As a venture capital firm, we see thousands of entrepreneurs pitch us their visionary ideas through sleek slide decks and engaging presentations, the result of hundreds of hours of research, preparation, and execution. At the same time, however, we also see startup after startup falling into similar patterns surrounding a lack of product/market fit, the wrong team, the lack of a business model, or a host of other factors that indicate the startup’s eventual failure. After evaluating thousands of startups based on their product, team, and traction, we’ve taken this opportunity to go through the top ten reasons why startups fail (startups cited more than one factor for their failure). Through this, you’ll be able to navigate these choppy waters and be prepared to handle similar challenges that come your way.
1. Lack of market need (42%): Overwhelmingly the top reason startups go out of business, 42% of startups identified that a lack of market demand prevented them from gaining the traction they needed to survive. When thinking about your own product, consider this: are you truly solving a widespread pain point and do people really need what you’re offering? Is your product a vitamin, something that is “nice to have,” or is it a painkiller, “an urgent necessity”?
2. Lack of cash (29%): Many startups run into problems when they have insufficient funds to cover their operations, resulting in a short runway. An equally opposite scenario is also possible, where a startup receives too much funding and misallocates the cash or spends it too quickly.
3. Wrong team (23%): Having a cohesive group of highly motivated, persistent, and diversely skilled people is crucial for startup success, since 23% of startups cited an inadequate team as a contributing factor to their failure. It’s important that the team be united around a common vision and has agreed upon the startup’s long-term goals, so that everyone remains on the same page as the startup grows.
4. Too much competition (19%): When you build a better product than existing offerings, it’s likely that large companies or new startups will enter the space and chip away at your market share. Though having this first-mover advantage can be very beneficial, a second-mover advantage allows new competitors to quickly capture market share in a market that you helped validate.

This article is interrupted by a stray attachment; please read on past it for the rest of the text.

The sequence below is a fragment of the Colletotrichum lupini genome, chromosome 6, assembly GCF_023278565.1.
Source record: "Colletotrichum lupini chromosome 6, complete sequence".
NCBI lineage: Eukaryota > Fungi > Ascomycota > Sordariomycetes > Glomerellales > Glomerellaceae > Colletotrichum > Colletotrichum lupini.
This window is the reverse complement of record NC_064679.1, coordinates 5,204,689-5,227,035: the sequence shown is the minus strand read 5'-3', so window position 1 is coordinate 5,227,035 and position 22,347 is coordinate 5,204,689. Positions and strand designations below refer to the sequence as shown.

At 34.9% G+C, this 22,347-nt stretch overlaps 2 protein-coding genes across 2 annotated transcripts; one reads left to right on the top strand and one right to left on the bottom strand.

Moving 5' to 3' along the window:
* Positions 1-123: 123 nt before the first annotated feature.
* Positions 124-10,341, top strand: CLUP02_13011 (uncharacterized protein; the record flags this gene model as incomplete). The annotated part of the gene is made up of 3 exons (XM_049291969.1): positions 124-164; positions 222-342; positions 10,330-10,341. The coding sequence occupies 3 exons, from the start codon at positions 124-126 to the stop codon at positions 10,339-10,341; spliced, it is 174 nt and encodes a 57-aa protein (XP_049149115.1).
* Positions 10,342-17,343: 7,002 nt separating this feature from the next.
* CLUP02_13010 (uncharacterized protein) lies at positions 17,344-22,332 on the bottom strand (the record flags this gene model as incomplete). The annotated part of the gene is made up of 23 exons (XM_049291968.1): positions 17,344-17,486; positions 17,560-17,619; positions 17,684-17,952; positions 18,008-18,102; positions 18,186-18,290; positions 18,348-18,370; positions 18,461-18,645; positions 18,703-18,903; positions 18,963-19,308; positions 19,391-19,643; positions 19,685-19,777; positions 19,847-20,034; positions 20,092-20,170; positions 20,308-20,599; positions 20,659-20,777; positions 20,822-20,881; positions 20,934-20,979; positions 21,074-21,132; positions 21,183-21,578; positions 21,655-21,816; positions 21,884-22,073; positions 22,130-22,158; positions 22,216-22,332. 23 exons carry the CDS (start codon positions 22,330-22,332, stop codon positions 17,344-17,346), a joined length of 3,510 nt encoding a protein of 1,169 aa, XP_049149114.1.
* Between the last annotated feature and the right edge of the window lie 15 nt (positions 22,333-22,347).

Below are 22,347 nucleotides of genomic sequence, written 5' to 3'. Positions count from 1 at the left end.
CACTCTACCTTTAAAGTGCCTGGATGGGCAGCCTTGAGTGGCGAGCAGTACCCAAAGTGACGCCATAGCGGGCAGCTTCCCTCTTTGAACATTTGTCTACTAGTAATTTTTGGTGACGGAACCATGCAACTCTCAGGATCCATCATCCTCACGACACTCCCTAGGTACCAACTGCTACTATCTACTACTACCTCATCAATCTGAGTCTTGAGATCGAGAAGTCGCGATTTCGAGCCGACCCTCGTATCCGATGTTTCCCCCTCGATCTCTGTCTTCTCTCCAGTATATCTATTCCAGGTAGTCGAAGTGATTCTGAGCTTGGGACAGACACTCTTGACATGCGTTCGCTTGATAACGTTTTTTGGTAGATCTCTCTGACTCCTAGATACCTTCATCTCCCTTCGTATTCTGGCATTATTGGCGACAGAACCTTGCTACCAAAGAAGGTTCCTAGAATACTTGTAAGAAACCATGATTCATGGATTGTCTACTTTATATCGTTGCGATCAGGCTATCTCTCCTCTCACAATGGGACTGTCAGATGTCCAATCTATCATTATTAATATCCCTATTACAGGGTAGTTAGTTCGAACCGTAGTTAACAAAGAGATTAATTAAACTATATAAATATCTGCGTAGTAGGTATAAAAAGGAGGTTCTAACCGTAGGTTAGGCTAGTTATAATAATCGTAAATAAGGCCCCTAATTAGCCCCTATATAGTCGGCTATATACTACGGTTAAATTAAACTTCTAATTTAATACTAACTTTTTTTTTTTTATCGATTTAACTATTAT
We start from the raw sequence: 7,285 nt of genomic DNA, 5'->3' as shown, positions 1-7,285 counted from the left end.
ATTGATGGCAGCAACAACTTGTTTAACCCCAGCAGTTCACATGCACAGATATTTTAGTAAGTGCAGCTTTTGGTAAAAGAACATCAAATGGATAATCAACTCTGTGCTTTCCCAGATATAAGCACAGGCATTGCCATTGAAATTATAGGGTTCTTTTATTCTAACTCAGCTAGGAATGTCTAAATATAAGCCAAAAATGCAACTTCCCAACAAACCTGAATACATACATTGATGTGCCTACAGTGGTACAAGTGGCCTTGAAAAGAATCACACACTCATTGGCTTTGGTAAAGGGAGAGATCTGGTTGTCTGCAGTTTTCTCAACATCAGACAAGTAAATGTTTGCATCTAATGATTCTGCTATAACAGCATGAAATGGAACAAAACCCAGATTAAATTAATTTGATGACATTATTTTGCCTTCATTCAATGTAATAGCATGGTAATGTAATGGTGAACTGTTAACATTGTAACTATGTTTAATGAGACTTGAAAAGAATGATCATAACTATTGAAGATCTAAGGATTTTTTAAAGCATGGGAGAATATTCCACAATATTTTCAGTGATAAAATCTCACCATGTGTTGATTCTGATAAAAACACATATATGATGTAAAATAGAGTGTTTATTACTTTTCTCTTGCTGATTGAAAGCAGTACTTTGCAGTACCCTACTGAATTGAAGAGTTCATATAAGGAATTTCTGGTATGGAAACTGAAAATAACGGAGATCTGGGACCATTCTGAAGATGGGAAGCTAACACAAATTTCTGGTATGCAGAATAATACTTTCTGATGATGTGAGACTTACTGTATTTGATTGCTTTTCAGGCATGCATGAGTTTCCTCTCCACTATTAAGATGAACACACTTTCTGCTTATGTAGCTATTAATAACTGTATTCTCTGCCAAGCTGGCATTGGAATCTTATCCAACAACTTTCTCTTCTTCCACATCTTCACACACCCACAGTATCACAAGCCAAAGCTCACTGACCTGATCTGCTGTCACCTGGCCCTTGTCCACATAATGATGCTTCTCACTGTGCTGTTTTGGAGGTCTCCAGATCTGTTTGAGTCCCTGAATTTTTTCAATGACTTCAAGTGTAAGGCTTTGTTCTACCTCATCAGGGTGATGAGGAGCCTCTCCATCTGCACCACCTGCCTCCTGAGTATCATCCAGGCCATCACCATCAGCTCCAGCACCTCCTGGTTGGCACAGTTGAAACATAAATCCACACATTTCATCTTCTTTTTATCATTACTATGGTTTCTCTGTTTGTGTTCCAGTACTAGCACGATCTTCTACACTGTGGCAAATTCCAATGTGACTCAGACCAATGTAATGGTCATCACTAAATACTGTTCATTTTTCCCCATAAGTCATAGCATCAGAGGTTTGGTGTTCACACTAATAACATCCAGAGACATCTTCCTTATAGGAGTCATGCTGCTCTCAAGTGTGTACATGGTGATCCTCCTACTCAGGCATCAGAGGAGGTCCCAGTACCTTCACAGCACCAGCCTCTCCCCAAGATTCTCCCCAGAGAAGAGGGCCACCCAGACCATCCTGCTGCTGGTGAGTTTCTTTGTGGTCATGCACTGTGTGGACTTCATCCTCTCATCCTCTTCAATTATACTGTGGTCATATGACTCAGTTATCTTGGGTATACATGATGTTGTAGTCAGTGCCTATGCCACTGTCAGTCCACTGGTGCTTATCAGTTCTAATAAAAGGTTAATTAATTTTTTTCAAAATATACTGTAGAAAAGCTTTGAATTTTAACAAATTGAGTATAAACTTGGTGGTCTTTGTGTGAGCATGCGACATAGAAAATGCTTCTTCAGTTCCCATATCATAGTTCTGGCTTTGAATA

5. Pricing issues (18%): Figuring out how to price is always a challenge, but for 18% of startups, it was the reason they failed. For startups, it is a constant compromising act between pricing high enough to maintain healthy margins and cover operating costs, while also needing to price low enough to entice customers.
6. Poor product (17%): For a wide variety of reasons, founders sometimes release products that don’t fully appeal to customers, which was the case for 17% of startups that shut down because of a user un-friendly product. As a result, it’s imperative that founders fully understanding their target consumer, the problem or pain point they’re trying to solve, and how their product helps to solve the problem.
7. Business model (17%): Lacking a monetization strategy, only focusing on single channel, failing to find ways to scale, and other business model issues resulted in the failure of 17% of all startups. Without a sound business model, VCs are likely to question if they will ever see a return on their investment, even if the startup has a great product or traction.
8. Ineffective marketing (14%): Many founders are passionate believers in the product they are building, only to forget that if the target audience isn’t aware of the product’s existence, the company won’t succeed. In the case of 14% of startups, a lack of marketing, or not understanding fast enough how to get one’s product into the hands of the target market, resulted in the startup’s downfall.
9. Not customer-centric (14%): Bill Gates is known to have said that “your most unhappy customers are your greatest source of learning,” but unfortunately, many startups fail to obtain customer feedback and act on it. Instead of constantly testing, tweaking, and adapting the product to fit their customers’ needs, some founders fall into the trap of building a product for themselves, not the user.
10. Poor timing (13%): In his renowned TED Talk, Bill Gross, the founder of Idealab (an incubator that has hosted over 100 companies), identified the five main factors that he believed were essential for startup success. Using hundreds of case studies, he concluded that timing was the number one factor that determined if a startup would be successful, accounting for 42% of the difference between successes and failures. For example, Gross says that Airbnb’s success can be attributed to its impeccable timing, as it “came out right during the height of the recession when people really needed extra money, and that maybe helped people overcome their objection to renting out their own home to a stranger.”
As is often the case, a startup will experience several of the challenges presented above that will force the founders to walk a razor-thin line between staying open and having to shut the company down. However, for current founders and aspiring entrepreneurs alike, being aware of the challenges and pitfalls that startups have historically faced is the best way of ensuring that you’ll do things differently, that you’ll do them better.